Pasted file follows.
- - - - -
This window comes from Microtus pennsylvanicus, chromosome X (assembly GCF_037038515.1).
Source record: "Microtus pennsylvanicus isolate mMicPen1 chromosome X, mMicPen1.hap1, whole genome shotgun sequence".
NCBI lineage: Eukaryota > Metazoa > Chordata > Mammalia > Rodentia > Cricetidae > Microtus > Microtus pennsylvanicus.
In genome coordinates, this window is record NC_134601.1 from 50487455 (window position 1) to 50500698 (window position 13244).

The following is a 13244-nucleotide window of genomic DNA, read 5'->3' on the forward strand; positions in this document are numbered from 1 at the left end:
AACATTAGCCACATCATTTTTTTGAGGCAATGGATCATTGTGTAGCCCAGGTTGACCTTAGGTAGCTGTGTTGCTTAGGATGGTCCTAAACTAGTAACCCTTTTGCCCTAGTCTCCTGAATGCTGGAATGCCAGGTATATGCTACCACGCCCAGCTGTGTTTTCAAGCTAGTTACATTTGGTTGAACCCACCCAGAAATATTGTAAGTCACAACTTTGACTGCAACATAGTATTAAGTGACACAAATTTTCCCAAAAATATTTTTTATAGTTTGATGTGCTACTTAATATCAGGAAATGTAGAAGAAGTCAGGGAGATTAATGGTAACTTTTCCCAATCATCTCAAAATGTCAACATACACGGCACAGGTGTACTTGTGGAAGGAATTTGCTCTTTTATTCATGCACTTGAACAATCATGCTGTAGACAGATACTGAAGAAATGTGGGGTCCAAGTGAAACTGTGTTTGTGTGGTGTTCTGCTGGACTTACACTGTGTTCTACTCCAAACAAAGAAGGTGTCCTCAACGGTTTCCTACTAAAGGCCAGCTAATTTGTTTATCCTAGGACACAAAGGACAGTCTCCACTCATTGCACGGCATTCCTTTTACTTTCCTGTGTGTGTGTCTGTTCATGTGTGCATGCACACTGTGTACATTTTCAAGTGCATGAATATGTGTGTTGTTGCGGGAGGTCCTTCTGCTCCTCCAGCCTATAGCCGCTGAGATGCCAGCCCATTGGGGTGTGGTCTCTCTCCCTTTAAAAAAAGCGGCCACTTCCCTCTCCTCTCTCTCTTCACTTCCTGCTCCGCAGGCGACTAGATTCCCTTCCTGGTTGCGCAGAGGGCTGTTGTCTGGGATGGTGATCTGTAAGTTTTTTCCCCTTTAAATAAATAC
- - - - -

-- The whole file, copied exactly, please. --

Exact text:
This window comes from Microtus pennsylvanicus, chromosome X (assembly GCF_037038515.1).
Source record: "Microtus pennsylvanicus isolate mMicPen1 chromosome X, mMicPen1.hap1, whole genome shotgun sequence".
NCBI lineage: Eukaryota > Metazoa > Chordata > Mammalia > Rodentia > Cricetidae > Microtus > Microtus pennsylvanicus.
In genome coordinates, this window is record NC_134601.1 from 50487455 (window position 1) to 50500698 (window position 13244).

The following is a 13244-nucleotide window of genomic DNA, read 5'->3' on the forward strand; positions in this document are numbered from 1 at the left end:
AACATTAGCCACATCATTTTTTTGAGGCAATGGATCATTGTGTAGCCCAGGTTGACCTTAGGTAGCTGTGTTGCTTAGGATGGTCCTAAACTAGTAACCCTTTTGCCCTAGTCTCCTGAATGCTGGAATGCCAGGTATATGCTACCACGCCCAGCTGTGTTTTCAAGCTAGTTACATTTGGTTGAACCCACCCAGAAATATTGTAAGTCACAACTTTGACTGCAACATAGTATTAAGTGACACAAATTTTCCCAAAAATATTTTTTATAGTTTGATGTGCTACTTAATATCAGGAAATGTAGAAGAAGTCAGGGAGATTAATGGTAACTTTTCCCAATCATCTCAAAATGTCAACATACACGGCACAGGTGTACTTGTGGAAGGAATTTGCTCTTTTATTCATGCACTTGAACAATCATGCTGTAGACAGATACTGAAGAAATGTGGGGTCCAAGTGAAACTGTGTTTGTGTGGTGTTCTGCTGGACTTACACTGTGTTCTACTCCAAACAAAGAAGGTGTCCTCAACGGTTTCCTACTAAAGGCCAGCTAATTTGTTTATCCTAGGACACAAAGGACAGTCTCCACTCATTGCACGGCATTCCTTTTACTTTCCTGTGTGTGTGTCTGTTCATGTGTGCATGCACACTGTGTACATTTTCAAGTGCATGAATATGTGTGTTGTTGCGGGAGGTCCTTCTGCTCCTCCAGCCTATAGCCGCTGAGATGCCAGCCCATTGGGGTGTGGTCTCTCTCCCTTTAAAAAAAGCGGCCACTTCCCTCTCCTCTCTCTCTTCACTTCCTGCTCCGCAGGCGACTAGATTCCCTTCCTGGTTGCGCAGAGGGCTGTTGTCTGGGATGGTGATCTGTAAGTTTTTTCCCCTTTAAATAAATAC